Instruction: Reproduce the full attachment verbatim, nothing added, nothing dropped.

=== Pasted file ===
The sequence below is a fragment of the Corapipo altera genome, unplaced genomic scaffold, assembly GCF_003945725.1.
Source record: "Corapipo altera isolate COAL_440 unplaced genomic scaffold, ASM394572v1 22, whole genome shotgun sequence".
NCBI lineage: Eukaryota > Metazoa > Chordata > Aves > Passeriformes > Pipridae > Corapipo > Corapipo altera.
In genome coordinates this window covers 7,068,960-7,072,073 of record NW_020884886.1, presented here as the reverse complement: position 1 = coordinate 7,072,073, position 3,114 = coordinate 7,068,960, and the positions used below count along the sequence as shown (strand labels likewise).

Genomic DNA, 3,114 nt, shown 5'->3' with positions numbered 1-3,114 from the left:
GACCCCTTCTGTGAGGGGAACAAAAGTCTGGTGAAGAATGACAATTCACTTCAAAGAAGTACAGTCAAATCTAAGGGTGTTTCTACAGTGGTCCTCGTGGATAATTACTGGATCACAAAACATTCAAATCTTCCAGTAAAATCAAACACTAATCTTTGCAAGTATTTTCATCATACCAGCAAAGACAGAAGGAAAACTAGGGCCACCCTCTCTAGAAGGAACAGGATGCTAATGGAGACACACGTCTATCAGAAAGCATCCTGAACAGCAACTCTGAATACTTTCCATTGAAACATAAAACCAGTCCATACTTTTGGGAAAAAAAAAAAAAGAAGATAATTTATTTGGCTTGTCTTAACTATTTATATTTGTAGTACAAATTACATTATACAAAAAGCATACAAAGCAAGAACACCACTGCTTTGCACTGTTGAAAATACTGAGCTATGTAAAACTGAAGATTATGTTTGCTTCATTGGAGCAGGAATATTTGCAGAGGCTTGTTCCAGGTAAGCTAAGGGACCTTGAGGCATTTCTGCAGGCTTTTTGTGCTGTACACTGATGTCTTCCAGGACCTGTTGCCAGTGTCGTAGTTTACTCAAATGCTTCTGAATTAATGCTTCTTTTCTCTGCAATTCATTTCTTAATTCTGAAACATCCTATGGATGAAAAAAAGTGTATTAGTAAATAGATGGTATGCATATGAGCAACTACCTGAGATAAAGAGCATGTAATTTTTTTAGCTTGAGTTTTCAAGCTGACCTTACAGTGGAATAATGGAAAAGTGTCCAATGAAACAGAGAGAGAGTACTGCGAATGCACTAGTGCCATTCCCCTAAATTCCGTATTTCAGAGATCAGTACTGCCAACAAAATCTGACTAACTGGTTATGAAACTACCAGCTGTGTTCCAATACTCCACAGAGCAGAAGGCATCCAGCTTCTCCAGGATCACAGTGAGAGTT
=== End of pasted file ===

The sequence below is a fragment of the Corapipo altera genome, unplaced genomic scaffold, assembly GCF_003945725.1.
Source record: "Corapipo altera isolate COAL_440 unplaced genomic scaffold, ASM394572v1 22, whole genome shotgun sequence".
NCBI lineage: Eukaryota > Metazoa > Chordata > Aves > Passeriformes > Pipridae > Corapipo > Corapipo altera.
In genome coordinates this window covers 7,068,960-7,072,073 of record NW_020884886.1, presented here as the reverse complement: position 1 = coordinate 7,072,073, position 3,114 = coordinate 7,068,960, and the positions used below count along the sequence as shown (strand labels likewise).

Genomic DNA, 3,114 nt, shown 5'->3' with positions numbered 1-3,114 from the left:
GACCCCTTCTGTGAGGGGAACAAAAGTCTGGTGAAGAATGACAATTCACTTCAAAGAAGTACAGTCAAATCTAAGGGTGTTTCTACAGTGGTCCTCGTGGATAATTACTGGATCACAAAACATTCAAATCTTCCAGTAAAATCAAACACTAATCTTTGCAAGTATTTTCATCATACCAGCAAAGACAGAAGGAAAACTAGGGCCACCCTCTCTAGAAGGAACAGGATGCTAATGGAGACACACGTCTATCAGAAAGCATCCTGAACAGCAACTCTGAATACTTTCCATTGAAACATAAAACCAGTCCATACTTTTGGGAAAAAAAAAAAAAGAAGATAATTTATTTGGCTTGTCTTAACTATTTATATTTGTAGTACAAATTACATTATACAAAAAGCATACAAAGCAAGAACACCACTGCTTTGCACTGTTGAAAATACTGAGCTATGTAAAACTGAAGATTATGTTTGCTTCATTGGAGCAGGAATATTTGCAGAGGCTTGTTCCAGGTAAGCTAAGGGACCTTGAGGCATTTCTGCAGGCTTTTTGTGCTGTACACTGATGTCTTCCAGGACCTGTTGCCAGTGTCGTAGTTTACTCAAATGCTTCTGAATTAATGCTTCTTTTCTCTGCAATTCATTTCTTAATTCTGAAACATCCTATGGATGAAAAAAAGTGTATTAGTAAATAGATGGTATGCATATGAGCAACTACCTGAGATAAAGAGCATGTAATTTTTTTAGCTTGAGTTTTCAAGCTGACCTTACAGTGGAATAATGGAAAAGTGTCCAATGAAACAGAGAGAGAGTACTGCGAATGCACTAGTGCCATTCCCCTAAATTCCGTATTTCAGAGATCAGTACTGCCAACAAAATCTGACTAACTGGTTATGAAACTACCAGCTGTGTTCCAATACTCCACAGAGCAGAAGGCATCCAGCTTCTCCAGGATCACAGTGAGAGTT